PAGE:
Elements of the History of Philosophy and Science: From the Earliest Authentic Records to the Commencement of the Eighteenth Century
B.J. Holdsworth, 1827 - 560 pages
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advancement ages ancient antiquity appear applied Aristotle astronomical attainments attempted attention attributed bear bodies cause celebrated century chiefly classed considered consists constructed contained continued derived determine dialectic directed discovered discoveries distinct distinguished divine effected employed equal especially ethical Europe existence experiments facts flourished former genius geometry given greater honour human important improvement included individuals intellectual intelligent invention Italy kind knowledge known laws learning light literature logic material mathematical matter means mechanical metaphysical method mind moral motion nature numerous objects observations opinions origin pass period Persian phænomena philosophers physical Plato practical preceding present principles probable produced progress properties prove question reason referred relate relative remarkable rendered respecting rules says scholastic scientific sect soul speculations supposed taught theory things tion treatise true truth universe valuable virtue whole writings
Page 516 - Were it fit to trouble thee with the history of this Essay, I should tell thee, that five or six friends meeting at my chamber, and' discoursing on a subject very remote from this, found themselves quickly at a stand, by the difficulties that rose on every side.
Page 19 - And he spake three thousand proverbs: and his songs were a thousand and five. And he spake of trees, from the cedar tree that is in Lebanon even unto the hyssop that springeth out of the wall: he spake also of beasts, and of fowl, and of creeping things, and of fishes.
Page 441 - ... he who ruleth his own spirit is greater than he who taketh a city...
Page 516 - I should tell thee, that five or six friends meeting at my chamber, and discoursing on a subject very remote from this, found themselves quickly at a stand, by the difficulties that rose on every side. After we had awhile puzzled ourselves, without coming any nearer a resolution of those doubts which perplexed us, it came into my thoughts that we took a wrong course; and that before we set ourselves upon inquiries of that nature, it was necessary to examine our own abilities, and see what objects...
Page 517 - Some hasty and undigested thoughts, on a subject I had never before considered, which I set down against our next meeting, gave the first entrance into this discourse, which, having been thus begun by chance, was continued by entreaty ; written by incoherent parcels ; and, after long intervals of neglect, resumed again, as my humour or occasions permitted ; and at last, in a retirement, where an attendance on my health gave me leisure, it was brought into that order thou now seest it.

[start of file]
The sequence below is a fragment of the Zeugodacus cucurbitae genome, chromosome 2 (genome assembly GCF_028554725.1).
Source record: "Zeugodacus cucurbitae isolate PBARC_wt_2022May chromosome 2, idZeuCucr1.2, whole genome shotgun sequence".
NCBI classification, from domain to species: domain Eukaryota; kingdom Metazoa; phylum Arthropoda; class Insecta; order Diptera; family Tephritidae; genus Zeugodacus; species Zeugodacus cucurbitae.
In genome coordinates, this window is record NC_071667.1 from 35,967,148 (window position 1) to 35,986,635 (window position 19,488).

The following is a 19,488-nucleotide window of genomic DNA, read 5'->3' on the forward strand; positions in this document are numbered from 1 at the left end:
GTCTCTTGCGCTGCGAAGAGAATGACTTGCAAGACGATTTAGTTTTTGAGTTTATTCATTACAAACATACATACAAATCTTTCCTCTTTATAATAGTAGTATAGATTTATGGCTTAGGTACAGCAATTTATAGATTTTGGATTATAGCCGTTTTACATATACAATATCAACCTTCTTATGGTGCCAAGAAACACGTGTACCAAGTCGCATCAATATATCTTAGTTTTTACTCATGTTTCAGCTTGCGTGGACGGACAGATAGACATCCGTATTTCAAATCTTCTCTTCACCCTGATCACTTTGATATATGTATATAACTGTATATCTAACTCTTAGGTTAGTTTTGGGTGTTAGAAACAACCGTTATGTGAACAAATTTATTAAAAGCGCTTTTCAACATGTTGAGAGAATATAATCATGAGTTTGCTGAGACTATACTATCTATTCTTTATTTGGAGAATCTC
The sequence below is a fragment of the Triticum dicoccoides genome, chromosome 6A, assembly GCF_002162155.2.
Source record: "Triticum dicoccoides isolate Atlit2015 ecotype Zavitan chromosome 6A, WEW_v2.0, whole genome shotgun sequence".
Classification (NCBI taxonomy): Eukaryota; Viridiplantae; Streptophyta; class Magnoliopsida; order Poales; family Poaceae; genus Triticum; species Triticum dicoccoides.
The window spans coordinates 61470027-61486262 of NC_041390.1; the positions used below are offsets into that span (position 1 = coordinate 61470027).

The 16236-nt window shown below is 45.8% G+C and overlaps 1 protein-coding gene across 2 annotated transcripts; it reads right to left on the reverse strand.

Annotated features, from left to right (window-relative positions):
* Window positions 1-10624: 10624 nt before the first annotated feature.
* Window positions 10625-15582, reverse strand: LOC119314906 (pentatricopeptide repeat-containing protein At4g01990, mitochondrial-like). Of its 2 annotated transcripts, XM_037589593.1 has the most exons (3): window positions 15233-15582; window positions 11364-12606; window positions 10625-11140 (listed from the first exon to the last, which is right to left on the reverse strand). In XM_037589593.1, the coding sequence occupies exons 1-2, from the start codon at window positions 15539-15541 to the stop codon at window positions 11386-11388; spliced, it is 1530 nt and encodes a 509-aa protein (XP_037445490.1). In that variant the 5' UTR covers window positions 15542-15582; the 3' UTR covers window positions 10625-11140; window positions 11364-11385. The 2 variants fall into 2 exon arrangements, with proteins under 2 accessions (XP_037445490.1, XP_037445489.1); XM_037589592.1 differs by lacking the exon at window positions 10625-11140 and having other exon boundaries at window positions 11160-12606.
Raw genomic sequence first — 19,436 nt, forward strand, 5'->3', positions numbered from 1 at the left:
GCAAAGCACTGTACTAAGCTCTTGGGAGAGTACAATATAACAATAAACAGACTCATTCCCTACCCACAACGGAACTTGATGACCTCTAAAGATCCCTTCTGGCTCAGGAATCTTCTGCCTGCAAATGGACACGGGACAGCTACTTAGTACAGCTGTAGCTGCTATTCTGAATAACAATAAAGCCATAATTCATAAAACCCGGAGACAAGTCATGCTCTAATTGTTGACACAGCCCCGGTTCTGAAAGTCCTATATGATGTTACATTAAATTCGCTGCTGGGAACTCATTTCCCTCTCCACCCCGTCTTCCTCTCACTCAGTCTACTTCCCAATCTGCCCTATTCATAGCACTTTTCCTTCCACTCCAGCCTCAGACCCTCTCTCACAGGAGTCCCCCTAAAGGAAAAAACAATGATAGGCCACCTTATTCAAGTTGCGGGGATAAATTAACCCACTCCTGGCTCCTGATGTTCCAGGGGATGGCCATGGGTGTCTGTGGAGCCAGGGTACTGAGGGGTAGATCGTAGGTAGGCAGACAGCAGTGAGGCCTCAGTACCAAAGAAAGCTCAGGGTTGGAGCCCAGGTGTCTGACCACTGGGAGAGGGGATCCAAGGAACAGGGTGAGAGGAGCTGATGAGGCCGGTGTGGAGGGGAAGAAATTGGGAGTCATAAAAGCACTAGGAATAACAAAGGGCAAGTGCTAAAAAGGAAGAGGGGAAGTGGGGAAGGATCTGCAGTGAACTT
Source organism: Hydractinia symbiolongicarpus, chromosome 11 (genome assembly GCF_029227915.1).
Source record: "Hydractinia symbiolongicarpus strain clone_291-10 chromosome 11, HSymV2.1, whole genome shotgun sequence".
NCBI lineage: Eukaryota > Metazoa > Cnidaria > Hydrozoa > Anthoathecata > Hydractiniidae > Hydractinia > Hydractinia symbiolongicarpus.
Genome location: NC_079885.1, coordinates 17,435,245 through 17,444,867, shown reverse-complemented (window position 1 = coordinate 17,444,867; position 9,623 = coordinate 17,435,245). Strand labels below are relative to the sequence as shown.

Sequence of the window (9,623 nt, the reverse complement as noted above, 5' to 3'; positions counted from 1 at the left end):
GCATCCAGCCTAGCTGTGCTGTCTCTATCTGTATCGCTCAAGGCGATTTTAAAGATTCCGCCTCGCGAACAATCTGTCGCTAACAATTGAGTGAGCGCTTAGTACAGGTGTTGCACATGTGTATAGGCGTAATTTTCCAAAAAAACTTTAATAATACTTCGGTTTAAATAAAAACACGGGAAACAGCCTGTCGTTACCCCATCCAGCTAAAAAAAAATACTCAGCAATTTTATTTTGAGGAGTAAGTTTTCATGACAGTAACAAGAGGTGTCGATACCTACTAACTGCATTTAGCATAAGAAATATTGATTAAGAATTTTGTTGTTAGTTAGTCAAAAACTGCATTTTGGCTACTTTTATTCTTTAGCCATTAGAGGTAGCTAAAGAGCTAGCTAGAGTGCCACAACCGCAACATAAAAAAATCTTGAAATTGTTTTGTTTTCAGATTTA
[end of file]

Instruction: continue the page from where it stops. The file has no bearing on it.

Page 56 - But if courtesy and urbanity ^ a love of poetry and eloquence, and the practice of exalted virtues, be a juster measure of perfect society, we.
Page 39 - The fundamental tenet of the Vedanta school consisted not in denying the existence of matter, that is, of solidity, impenetrability and extended figure (to deny which would be lunacy), but in correcting the popular notion of it, and in contending that it has no essence independent of mental perception, that existence and perceptibility are convertible terms, that external appearances and sensations are illusory, and would vanish into nothing, if the divine energy, which alone sustains them, were...
Page 184 - In some new figure, and a varied vest ; Thus all things are but altered, nothing dies, And here and there the unbodied spirit flies, By time, or force, or sickness dispossest, And lodges, where it lights, in man or beast...
Page 46 - A firm belief that One Supreme God made the world by his power, and continually governed it by his providence; a pious fear, love, and adoration of him; a due reverence for parents and aged persons ; a fraternal affection for the whole human species, and a compassionate tenderness even for the brute creation.
Page 47 - Persia : their fundamental tenets are, that nothing exists absolutely but God ; that the human soul is an emanation fi-om his essence, and though divided for a time from its heavenly source, will be finally reunited with it ; that the highest possible happiness...